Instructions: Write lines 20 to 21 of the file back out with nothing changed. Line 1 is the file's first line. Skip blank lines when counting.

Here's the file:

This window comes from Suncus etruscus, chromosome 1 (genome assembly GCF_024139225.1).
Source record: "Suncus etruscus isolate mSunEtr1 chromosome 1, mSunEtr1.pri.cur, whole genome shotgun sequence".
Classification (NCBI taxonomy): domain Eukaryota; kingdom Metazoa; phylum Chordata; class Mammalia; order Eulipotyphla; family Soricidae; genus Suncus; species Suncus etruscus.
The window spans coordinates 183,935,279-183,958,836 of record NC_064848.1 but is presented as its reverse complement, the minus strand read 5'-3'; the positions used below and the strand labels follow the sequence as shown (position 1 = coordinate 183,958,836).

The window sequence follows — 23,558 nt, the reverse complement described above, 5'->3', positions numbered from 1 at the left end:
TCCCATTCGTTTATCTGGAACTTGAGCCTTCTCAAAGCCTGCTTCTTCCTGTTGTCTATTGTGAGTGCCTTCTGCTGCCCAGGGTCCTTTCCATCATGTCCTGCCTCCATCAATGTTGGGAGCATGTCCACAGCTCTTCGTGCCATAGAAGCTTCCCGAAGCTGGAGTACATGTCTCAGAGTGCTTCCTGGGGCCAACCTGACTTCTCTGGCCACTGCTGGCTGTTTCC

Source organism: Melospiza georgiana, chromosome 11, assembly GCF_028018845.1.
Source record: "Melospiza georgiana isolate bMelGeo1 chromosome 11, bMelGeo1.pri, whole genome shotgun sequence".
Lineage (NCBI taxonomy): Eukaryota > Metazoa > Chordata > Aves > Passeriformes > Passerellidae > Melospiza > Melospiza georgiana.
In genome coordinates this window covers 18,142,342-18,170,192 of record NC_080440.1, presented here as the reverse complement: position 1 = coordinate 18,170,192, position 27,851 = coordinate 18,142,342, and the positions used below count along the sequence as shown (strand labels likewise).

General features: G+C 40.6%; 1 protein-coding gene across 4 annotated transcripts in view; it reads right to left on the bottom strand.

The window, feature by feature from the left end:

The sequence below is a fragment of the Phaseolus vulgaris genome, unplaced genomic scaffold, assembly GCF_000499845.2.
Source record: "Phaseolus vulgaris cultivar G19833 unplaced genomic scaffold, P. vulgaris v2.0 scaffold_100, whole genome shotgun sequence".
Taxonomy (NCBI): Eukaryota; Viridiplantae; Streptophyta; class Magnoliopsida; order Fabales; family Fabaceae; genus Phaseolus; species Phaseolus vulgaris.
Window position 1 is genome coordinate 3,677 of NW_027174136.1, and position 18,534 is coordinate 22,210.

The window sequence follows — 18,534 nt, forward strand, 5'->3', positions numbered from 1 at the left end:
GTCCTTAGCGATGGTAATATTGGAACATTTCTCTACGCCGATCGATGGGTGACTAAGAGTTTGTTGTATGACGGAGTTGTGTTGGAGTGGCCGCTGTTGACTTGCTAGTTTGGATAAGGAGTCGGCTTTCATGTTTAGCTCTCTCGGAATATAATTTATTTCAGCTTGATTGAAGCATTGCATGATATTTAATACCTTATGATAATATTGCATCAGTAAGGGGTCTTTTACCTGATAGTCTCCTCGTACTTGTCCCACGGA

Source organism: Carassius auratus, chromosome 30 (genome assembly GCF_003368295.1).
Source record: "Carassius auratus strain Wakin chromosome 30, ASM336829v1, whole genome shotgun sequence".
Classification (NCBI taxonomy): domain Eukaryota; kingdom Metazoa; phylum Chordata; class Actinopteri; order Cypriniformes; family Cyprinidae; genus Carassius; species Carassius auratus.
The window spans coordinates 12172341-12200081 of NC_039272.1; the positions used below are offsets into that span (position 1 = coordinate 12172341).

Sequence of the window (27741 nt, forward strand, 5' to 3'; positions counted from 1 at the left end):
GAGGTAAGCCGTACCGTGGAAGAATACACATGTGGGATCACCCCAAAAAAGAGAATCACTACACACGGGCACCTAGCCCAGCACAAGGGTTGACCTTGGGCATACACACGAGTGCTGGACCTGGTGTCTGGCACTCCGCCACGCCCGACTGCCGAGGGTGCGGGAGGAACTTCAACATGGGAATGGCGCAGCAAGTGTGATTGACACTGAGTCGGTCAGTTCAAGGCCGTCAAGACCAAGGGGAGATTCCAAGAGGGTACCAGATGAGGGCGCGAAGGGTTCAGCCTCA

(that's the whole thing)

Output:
Source record: "Carassius auratus strain Wakin chromosome 30, ASM336829v1, whole genome shotgun sequence".
Classification (NCBI taxonomy): domain Eukaryota; kingdom Metazoa; phylum Chordata; class Actinopteri; order Cypriniformes; family Cyprinidae; genus Carassius; species Carassius auratus.